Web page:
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opinions of the most celebrated phy- ccount at all of the minute and capil. siologists on the circulation of the lary circulation in the lungs" We blood, and the author endeavours to cannot assent to the first part of this overturn many of the doctrines of his proposition, but we are ready to predecessors. He faithfully extracts admit that the author's description of their statements, offers his comments the capillaries in the lungs is, perhaps, thereon, details his inferences from one of the best hitherto offered. He similar experiments performed by thinks the circle performed by the himself, and very often arrives at blood may be divided into four opposite conclusions. As the greater arcs : of these, the heart is the first, part of this production consists in the arteries the second, the capillaries extracts from most of the modern the third, and veins the fourth. Не works on physiology, we need not cites the remarks of Galen on the insert quotations; and, therefore, we valvular structure of the heart; and shall content ourselves with the cita- then quotes the whole of the illustion of most of the author's original trious Harvey's description of the opinions.

circulation. We have next the opiniIn a well written preface, Dr. ons of Haller and Spallanzani; but Hall lays down admirable rules for not a word about those of Servetus. the guidance of physiologists in ex- Had Dr. Hall perused Dr. Sigmond's perimenting on animals; and among translation of Servetus's work, we other curious facts we find the fol- are satisfied he would not have passed lowing:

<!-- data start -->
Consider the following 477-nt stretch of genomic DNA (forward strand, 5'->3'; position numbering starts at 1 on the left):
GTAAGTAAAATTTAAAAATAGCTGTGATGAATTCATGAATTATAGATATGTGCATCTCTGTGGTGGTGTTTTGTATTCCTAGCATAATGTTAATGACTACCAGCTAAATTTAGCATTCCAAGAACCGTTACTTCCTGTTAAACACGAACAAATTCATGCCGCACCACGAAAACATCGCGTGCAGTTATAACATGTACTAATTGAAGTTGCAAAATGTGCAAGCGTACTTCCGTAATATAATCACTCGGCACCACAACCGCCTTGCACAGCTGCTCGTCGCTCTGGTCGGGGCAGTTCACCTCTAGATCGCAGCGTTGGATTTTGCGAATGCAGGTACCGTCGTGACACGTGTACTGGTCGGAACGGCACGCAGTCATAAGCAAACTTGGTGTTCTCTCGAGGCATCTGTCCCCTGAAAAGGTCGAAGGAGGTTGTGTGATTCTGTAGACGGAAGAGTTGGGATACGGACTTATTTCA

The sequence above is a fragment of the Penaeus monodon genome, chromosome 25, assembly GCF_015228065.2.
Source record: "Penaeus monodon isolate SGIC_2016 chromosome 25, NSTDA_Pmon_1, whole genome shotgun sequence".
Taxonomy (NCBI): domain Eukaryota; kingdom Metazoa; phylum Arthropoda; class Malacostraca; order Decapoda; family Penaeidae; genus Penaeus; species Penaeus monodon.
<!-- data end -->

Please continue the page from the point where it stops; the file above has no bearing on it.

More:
over the strong claims of that unfor“ The fact of the removal of the entire tunate individual to a correct view of brain and spinal marrow, in the frog, without the circulation. The opinions of the immediate extinction of life, conjoined John Hunter, and Dr. Barry, come with the similar operation upon the chick in the egg, on the third day of incubation, with

next in order, and these are succeeded out interfering either with its life or develop- by an inquiry “ of the extent of the ment, sufficiently establishes the independ- influence of the heart on the circula. ence of the circulation of the brain and spinal tion.” To this is added evidence of marrow, in a degree far beyond what is deducible from the experiments of Whytt or

the muscularity of the arteries. Our Spallanzani ; of Dr. Philip or M. Flourens.

author denies the power of irritability “ But the latter fact, together with that of in the true capillaries, and of course fætuses born perfectly grown without either is opposed to Dr. Philip. brain or spinal marrow, seems to show that He next examines “ the influence the functions of nutrition and of secretion are equally independent of the brain and spinal

of the acts of inspiration and expimarrow."